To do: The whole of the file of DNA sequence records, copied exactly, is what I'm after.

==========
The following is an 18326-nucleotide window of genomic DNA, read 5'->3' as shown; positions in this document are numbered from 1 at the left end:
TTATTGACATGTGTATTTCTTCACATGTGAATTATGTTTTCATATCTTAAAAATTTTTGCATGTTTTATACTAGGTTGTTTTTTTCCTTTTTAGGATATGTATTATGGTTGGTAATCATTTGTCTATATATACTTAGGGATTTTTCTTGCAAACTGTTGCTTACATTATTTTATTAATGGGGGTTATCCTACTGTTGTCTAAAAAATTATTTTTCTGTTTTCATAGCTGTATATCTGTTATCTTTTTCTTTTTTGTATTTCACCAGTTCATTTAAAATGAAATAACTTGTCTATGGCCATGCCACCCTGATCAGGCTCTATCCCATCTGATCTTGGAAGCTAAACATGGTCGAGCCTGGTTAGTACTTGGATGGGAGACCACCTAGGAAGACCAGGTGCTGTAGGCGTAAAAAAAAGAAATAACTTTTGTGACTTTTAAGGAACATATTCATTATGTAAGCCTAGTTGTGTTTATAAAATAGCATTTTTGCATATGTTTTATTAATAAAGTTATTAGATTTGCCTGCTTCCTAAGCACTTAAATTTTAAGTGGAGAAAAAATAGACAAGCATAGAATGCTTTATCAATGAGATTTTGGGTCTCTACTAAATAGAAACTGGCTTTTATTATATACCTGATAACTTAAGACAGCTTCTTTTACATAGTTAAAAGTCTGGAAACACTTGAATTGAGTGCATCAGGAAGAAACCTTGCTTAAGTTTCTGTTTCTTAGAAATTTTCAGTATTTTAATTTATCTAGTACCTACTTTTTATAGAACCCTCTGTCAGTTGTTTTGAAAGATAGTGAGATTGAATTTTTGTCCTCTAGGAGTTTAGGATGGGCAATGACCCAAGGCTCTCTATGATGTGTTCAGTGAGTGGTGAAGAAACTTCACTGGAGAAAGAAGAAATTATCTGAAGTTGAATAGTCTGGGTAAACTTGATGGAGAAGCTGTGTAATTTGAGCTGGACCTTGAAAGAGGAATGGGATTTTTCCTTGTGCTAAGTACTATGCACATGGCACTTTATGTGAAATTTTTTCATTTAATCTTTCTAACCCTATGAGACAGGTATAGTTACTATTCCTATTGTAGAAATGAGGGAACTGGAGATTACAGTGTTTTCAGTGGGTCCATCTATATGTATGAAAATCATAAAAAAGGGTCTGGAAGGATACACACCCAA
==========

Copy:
The following is an 18326-nucleotide window of genomic DNA, read 5'->3' as shown; positions in this document are numbered from 1 at the left end:
TTATTGACATGTGTATTTCTTCACATGTGAATTATGTTTTCATATCTTAAAAATTTTTGCATGTTTTATACTAGGTTGTTTTTTTCCTTTTTAGGATATGTATTATGGTTGGTAATCATTTGTCTATATATACTTAGGGATTTTTCTTGCAAACTGTTGCTTACATTATTTTATTAATGGGGGTTATCCTACTGTTGTCTAAAAAATTATTTTTCTGTTTTCATAGCTGTATATCTGTTATCTTTTTCTTTTTTGTATTTCACCAGTTCATTTAAAATGAAATAACTTGTCTATGGCCATGCCACCCTGATCAGGCTCTATCCCATCTGATCTTGGAAGCTAAACATGGTCGAGCCTGGTTAGTACTTGGATGGGAGACCACCTAGGAAGACCAGGTGCTGTAGGCGTAAAAAAAAGAAATAACTTTTGTGACTTTTAAGGAACATATTCATTATGTAAGCCTAGTTGTGTTTATAAAATAGCATTTTTGCATATGTTTTATTAATAAAGTTATTAGATTTGCCTGCTTCCTAAGCACTTAAATTTTAAGTGGAGAAAAAATAGACAAGCATAGAATGCTTTATCAATGAGATTTTGGGTCTCTACTAAATAGAAACTGGCTTTTATTATATACCTGATAACTTAAGACAGCTTCTTTTACATAGTTAAAAGTCTGGAAACACTTGAATTGAGTGCATCAGGAAGAAACCTTGCTTAAGTTTCTGTTTCTTAGAAATTTTCAGTATTTTAATTTATCTAGTACCTACTTTTTATAGAACCCTCTGTCAGTTGTTTTGAAAGATAGTGAGATTGAATTTTTGTCCTCTAGGAGTTTAGGATGGGCAATGACCCAAGGCTCTCTATGATGTGTTCAGTGAGTGGTGAAGAAACTTCACTGGAGAAAGAAGAAATTATCTGAAGTTGAATAGTCTGGGTAAACTTGATGGAGAAGCTGTGTAATTTGAGCTGGACCTTGAAAGAGGAATGGGATTTTTCCTTGTGCTAAGTACTATGCACATGGCACTTTATGTGAAATTTTTTCATTTAATCTTTCTAACCCTATGAGACAGGTATAGTTACTATTCCTATTGTAGAAATGAGGGAACTGGAGATTACAGTGTTTTCAGTGGGTCCATCTATATGTATGAAAATCATAAAAAAGGGTCTGGAAGGATACACACCCAA